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Henry gets himself a video camera in a last-ditch attempt to get the message to Tommy. Now, keep in mind, it’s been almost an hour at this point. This guy thinks he has very little time left, and he could be spending it going somewhere special, eating great food, or doing anything else to make himself happy. He could even be in a hospital trying to extend his time. Instead, he’s spending his last moments completely alone, having been rejected by every person he loves, trying to let them know one last time that he loves them in spite of it all. His love is bigger than himself but not big enough to be seen by those whom it touches. But despite Henry’s anger and his tragedy, all he wants to do is show it.

This is what he says (see the whole speech here):

They say that love is pure and generous. It’s not. It’s small and selfish.

You know, I wanted you at the office because I couldn’t envision anything finer than having you next to me… What you wanted, what you dreamed, I didn’t want to hear it.

We’ve all heard the popular song and dance: love is patient, love is kind, love is letting someone go, love is caring for someone else more than you care for yourself. It goes on and on. What doesn’t get said, but which is just as true, if not more, is the other side of the coin. Love causes us to care about somebody so much that all we want is to have him or her around. It might mean sitting with us at our office; it might mean keeping them home when they really want to leave. Maybe it means pushing them toward what we do because, really, what we want is for them to be just a little bit more like us. Love causes people to make stupid decisions all the time. When you think about it, that is pretty selfish.

We see more examples of love’s selfishness and stupidity as the movie goes on. Thinking about his dad, Tommy shares a random memory: “When I was seven, he taught me how to play gin rummy. And I hated it, because I could never beat him…” Now, here’s where logic comes in and says, okay, you’re seven. Of course you can’t beat him. This is a great time for a teaching moment about perseverance or something. Instead: “…so he taught me how to cheat.”

Love is more profound than right or wrong. It’s more selfish than caring. Sometimes, you can love someone so much that it’s not good for either of you. (It can cause you to cheat at cards, push them away, or even skip out on the hospital when you have minutes left to live and a broken ankle from jumping off a bridge because, damn it, you are going to dance with your son.) Quite honestly, we humans can’t understand love. We’re clearly not capable of handling it, and we make mistakes with it all the time. Maybe we haven’t evolved enough yet. But what I know for sure- what even the Angriest Man in Brooklyn knew in his last moments- is that there’s no way we can live without it.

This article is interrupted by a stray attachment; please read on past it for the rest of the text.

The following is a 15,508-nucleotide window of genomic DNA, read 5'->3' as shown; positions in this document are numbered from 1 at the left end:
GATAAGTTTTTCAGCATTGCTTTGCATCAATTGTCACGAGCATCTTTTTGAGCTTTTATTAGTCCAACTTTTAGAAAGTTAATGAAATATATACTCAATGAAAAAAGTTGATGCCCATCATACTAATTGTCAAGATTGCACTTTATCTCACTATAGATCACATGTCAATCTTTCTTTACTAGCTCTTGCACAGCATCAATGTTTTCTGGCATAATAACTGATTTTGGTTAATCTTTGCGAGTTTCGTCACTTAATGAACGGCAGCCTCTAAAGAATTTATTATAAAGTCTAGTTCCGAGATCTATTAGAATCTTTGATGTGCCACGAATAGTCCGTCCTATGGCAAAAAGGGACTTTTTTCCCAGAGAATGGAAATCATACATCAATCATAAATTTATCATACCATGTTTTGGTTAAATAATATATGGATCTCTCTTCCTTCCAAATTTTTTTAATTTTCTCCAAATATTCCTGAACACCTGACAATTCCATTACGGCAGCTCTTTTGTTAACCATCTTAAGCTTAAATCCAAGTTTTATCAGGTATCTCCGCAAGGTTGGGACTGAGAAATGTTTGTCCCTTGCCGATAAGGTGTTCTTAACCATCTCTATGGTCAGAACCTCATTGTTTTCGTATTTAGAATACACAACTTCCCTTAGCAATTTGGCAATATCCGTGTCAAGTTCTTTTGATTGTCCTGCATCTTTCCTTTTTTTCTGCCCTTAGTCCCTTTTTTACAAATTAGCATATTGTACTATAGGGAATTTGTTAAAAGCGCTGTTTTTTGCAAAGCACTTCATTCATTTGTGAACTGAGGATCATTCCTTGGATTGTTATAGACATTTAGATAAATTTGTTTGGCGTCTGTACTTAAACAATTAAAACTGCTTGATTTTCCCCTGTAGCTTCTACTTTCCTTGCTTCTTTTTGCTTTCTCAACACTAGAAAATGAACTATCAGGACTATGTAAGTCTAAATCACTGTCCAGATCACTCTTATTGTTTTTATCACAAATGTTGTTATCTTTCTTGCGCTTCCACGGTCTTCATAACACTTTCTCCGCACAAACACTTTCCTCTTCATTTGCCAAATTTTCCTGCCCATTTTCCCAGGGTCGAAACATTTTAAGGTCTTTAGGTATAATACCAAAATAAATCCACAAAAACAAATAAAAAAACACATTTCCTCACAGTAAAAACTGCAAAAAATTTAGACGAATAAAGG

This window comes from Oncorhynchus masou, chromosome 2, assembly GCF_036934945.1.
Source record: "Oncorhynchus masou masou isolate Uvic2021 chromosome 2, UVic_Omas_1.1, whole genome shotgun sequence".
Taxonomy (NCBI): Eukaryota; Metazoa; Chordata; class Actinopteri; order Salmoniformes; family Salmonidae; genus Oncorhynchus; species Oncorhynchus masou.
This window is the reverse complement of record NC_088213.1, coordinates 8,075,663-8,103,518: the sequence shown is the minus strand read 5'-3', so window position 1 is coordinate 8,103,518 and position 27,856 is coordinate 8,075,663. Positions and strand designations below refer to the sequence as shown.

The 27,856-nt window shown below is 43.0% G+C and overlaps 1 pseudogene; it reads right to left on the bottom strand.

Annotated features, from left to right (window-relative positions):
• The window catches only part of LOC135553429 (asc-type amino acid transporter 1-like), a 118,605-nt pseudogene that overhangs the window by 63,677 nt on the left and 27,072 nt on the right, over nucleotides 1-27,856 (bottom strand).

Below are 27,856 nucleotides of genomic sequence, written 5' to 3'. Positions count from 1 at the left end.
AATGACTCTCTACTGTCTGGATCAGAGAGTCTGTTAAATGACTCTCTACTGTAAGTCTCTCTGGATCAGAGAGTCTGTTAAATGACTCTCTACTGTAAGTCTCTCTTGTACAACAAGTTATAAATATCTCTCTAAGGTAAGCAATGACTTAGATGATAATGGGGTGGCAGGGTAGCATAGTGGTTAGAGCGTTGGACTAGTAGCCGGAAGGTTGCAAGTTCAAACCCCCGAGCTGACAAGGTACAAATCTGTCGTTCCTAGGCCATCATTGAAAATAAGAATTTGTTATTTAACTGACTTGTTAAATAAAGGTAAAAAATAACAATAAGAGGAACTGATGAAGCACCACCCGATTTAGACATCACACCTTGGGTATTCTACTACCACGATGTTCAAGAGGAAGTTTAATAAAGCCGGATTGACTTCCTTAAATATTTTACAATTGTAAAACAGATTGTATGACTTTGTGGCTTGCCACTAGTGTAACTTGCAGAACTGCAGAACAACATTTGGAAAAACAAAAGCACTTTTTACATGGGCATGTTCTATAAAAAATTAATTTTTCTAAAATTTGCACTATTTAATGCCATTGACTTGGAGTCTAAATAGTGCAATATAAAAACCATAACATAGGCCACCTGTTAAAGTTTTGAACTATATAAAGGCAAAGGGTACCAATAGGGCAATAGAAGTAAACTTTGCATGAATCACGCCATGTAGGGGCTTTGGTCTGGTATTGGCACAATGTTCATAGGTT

Love tears through our lives, and death doesn’t stop it either. We learned that in The Princess Bride. We learned it in Titanic. We learned it from Glee’s Quarterback. Recently, Fast & Furious 7 paid a beautiful tribute to fallen star Paul Walker with a Wiz Khalifa song called See You Again:

It’s been a long day without you, my friend

And I’ll tell you all about it when I see you again

We’ve come a long way from where we began

And I’ll tell you all about it when I see you again

All of these stories, and many more, have something in common. It’s this idea that love doesn’t stop when life does. To me, that seems like a universal message from every time humans deal with death. There seems to be an understanding that dead doesn’t mean unloved, and it most certainly doesn’t mean gone. Why else would we have these notions of praying for people after they die, or joining them again one day?

It seems that, sometimes, it may even take someone dying for the rest of us to realize or to celebrate the love that we have for them. Again, this isn’t love being kind. This is love waiting until we’re at our worst and taking that moment to hit us brutally hard. And yet we always embrace that hit. Sometimes, love speaks even louder in silence.

A final note: in the end, Henry doesn’t die after 90 minutes. He lives a miraculous 8 days, and those 8 days are filled with love and family. He asks Mila Kunis (remember, the depressed pill-popper) what she would do if she knew how long she had. Her response? “I would try and figure out how to be happy.”

I leave you with Robin Williams’ answer, and his final words of the film: “Then why don’t you?”

Orlando

Last year I saw The Book of Mormon. Parts were offensive, parts were hilarious. I thoroughly enjoyed the music. But my favorite part of the story can be summed up in one word: Orlando.